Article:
Nonlinear relations between house dust mite allergen levels and mite sensitization in farm and nonfarm children

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Low sensitization rates to common allergens have been observed in farm children, which might be due to high exposure to microbial agents. It is not known how microbial agents modify the association between specific allergen exposure and sensitization.


To examine the relations between house dust mite allergen exposure and mite sensitization in farm and nonfarm children and to assess the effects of microbial agents levels on this association.


Major mite allergens of Dermatophagoides pteronyssinus (Der p 1) and Dermatophagoides farinae (Der f 1), endotoxin, β(1,3)-glucans and fungal extracellular polysaccharides were measured in mattress dust of 402 children participating in a cross-sectional study in five European countries. Mite allergen (Der p 1 + Der f 1) levels were divided into tertiles with cut-offs 1.4 and 10.4 μg/g. Sensitization was assessed by measurement of allergen-specific immunoglobulin E against house dust mite.


Prevalence ratios of mite sensitization for medium and high when compared with low mite allergen levels were 3.1 [1.7–5.7] and 1.4 [0.7–2.8] respectively. Highest mite sensitization rates at intermediate exposure levels were consistently observed across country (except for Sweden) and in both farm and nonfarm children. The shape of the dose-response curve was similar for above and below median mattress microbial agent levels, but the ‘sensitization peak’ appeared to be lower for above median levels.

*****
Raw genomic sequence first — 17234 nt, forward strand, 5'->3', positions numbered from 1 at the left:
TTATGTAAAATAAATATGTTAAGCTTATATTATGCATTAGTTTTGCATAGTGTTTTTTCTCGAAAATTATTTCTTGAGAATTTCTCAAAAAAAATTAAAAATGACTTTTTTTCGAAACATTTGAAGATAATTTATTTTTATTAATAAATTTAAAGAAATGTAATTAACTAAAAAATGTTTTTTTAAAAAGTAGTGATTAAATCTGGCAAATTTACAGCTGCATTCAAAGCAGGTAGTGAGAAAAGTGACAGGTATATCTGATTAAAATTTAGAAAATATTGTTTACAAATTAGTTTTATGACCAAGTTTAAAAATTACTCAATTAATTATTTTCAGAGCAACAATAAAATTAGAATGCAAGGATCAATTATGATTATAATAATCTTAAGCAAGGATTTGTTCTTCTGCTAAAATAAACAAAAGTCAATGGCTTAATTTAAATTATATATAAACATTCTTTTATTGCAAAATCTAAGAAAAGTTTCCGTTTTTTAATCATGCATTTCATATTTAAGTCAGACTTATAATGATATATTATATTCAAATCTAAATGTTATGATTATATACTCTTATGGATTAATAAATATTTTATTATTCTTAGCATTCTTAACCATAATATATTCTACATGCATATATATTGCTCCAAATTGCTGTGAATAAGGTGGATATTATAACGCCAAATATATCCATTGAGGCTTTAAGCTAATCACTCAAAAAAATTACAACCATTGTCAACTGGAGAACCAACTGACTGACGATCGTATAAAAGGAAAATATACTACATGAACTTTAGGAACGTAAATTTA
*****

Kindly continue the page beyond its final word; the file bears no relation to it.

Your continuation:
Our data suggest a bell-shaped dose-response relationship between mite allergen exposure and sensitization to mite allergens. In populations with high microbial agent levels and low sensitization rates, the curve is shifted down.

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